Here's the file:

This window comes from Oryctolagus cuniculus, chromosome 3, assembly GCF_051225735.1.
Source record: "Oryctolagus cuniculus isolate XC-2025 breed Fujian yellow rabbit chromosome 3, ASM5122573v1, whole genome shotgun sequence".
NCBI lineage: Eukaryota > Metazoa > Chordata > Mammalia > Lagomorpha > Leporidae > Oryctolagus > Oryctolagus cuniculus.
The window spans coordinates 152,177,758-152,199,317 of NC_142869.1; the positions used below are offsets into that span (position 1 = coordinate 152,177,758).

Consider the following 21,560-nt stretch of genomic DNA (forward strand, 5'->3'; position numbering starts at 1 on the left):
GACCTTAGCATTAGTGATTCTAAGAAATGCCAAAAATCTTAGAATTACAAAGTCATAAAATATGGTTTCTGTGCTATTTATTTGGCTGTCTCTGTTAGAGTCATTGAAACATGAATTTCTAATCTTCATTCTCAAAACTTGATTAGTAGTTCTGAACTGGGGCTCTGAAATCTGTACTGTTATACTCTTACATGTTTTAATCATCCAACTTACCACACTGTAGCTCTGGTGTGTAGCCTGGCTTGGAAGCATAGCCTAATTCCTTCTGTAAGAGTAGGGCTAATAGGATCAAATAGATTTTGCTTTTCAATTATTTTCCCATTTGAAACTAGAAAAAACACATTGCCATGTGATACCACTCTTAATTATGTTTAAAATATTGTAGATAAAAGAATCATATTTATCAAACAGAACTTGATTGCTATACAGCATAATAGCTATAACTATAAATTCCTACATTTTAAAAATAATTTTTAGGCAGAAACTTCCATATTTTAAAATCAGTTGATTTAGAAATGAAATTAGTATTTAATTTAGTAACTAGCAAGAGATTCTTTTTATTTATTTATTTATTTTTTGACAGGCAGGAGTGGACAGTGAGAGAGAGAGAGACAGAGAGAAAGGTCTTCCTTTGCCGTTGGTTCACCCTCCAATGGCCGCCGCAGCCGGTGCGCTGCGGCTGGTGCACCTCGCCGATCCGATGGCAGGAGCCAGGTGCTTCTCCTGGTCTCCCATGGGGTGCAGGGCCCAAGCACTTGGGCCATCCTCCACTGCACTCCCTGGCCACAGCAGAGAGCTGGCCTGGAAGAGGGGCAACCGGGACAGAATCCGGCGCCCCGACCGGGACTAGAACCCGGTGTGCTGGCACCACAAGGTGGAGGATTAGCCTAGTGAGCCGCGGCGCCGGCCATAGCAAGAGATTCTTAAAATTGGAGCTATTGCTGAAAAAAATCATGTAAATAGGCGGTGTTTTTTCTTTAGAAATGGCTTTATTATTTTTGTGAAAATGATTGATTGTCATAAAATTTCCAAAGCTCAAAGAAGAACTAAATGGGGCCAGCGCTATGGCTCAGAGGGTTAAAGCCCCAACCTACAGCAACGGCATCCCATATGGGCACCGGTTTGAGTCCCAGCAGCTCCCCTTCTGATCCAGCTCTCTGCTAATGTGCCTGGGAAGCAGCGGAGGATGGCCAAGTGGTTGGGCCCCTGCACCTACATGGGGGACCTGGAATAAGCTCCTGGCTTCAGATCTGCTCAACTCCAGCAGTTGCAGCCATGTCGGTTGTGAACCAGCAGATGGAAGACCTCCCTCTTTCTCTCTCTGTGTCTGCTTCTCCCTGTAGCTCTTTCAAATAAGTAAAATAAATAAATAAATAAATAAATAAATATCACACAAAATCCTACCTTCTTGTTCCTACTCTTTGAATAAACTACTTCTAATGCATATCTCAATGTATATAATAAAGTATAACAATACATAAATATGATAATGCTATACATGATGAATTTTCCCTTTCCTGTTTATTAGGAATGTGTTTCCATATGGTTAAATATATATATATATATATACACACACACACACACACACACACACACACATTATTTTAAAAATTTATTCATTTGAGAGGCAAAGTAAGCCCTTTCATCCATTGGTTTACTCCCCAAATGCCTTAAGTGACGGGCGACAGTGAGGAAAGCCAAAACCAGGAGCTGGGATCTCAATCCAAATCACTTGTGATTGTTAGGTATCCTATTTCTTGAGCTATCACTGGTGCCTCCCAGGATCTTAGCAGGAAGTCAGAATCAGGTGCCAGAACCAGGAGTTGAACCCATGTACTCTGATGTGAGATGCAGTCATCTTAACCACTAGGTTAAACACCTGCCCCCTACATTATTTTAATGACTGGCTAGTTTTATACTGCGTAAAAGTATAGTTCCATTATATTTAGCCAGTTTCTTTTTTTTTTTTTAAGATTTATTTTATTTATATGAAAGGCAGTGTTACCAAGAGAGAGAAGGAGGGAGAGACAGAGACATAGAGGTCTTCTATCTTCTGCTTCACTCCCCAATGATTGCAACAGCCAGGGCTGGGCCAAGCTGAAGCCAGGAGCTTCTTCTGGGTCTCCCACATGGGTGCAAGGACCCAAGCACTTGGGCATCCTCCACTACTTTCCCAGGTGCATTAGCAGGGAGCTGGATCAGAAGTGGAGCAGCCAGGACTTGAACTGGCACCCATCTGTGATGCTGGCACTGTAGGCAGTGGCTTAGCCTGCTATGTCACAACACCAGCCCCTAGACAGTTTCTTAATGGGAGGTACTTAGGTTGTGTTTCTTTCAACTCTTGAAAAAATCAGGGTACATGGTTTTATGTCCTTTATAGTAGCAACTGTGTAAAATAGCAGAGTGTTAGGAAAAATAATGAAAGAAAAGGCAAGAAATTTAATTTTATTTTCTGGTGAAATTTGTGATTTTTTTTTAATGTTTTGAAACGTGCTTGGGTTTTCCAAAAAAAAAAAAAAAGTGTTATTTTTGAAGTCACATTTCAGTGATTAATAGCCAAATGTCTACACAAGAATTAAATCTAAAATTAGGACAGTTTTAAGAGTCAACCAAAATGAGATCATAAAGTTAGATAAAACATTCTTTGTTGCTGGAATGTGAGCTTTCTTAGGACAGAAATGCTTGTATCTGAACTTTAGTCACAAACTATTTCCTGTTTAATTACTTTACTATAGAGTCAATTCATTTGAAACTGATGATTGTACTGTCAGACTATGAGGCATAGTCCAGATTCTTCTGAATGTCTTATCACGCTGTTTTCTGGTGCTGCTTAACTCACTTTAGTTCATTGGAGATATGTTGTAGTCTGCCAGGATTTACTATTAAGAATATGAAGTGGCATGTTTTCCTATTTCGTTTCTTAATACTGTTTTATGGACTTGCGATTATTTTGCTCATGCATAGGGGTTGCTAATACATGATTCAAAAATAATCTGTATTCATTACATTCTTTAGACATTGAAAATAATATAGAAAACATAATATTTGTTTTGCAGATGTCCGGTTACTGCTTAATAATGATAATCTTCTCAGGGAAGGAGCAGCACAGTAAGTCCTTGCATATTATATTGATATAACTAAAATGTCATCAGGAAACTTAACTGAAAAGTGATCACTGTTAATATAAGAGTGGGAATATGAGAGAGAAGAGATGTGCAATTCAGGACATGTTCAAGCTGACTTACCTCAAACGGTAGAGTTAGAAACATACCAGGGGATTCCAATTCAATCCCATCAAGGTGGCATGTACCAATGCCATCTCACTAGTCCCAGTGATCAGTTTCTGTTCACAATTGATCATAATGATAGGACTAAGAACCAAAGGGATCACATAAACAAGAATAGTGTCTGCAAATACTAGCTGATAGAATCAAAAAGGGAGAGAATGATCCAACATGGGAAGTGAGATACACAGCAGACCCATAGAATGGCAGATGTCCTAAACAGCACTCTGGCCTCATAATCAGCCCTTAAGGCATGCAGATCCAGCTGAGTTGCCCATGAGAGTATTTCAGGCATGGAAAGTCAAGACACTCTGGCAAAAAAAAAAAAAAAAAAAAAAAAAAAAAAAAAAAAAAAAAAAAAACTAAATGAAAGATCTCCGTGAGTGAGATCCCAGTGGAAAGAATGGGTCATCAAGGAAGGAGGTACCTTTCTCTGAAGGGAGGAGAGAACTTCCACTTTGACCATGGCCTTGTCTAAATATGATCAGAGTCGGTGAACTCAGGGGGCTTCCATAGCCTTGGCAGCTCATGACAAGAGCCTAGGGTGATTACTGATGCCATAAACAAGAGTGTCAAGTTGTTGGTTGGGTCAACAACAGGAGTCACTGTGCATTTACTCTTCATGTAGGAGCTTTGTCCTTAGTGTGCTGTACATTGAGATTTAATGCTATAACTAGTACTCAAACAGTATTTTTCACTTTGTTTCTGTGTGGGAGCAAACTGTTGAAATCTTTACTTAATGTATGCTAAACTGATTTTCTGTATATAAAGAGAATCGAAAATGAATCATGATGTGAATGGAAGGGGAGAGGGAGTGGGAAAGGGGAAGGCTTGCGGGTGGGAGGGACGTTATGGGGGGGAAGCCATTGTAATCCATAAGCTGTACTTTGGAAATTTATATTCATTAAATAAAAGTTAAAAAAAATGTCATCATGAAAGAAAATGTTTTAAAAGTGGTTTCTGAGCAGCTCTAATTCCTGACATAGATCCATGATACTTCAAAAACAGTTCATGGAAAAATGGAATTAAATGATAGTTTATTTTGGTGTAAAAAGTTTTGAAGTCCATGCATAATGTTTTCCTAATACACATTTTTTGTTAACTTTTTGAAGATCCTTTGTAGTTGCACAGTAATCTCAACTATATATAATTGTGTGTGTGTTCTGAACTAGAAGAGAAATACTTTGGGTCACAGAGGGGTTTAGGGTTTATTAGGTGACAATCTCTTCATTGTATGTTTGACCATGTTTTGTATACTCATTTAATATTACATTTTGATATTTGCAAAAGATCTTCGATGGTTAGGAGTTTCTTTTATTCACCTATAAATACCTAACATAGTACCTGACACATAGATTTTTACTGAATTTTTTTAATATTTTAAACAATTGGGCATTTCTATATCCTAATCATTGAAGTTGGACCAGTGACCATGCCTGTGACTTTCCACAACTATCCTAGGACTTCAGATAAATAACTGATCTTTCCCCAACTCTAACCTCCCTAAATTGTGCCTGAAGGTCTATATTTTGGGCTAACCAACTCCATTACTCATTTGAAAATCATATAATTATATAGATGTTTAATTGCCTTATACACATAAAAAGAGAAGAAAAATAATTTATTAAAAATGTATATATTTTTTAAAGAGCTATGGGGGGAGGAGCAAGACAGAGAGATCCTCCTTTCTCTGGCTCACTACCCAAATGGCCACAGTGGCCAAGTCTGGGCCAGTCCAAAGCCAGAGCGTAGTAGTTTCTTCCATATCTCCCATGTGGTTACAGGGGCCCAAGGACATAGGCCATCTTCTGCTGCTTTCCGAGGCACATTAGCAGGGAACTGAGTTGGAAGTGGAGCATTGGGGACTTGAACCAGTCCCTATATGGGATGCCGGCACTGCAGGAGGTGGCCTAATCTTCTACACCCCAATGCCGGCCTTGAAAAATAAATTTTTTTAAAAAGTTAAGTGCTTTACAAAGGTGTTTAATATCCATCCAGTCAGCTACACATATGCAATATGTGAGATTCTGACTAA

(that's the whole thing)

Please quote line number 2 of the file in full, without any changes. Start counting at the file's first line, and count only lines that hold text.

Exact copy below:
Source record: "Oryctolagus cuniculus isolate XC-2025 breed Fujian yellow rabbit chromosome 3, ASM5122573v1, whole genome shotgun sequence".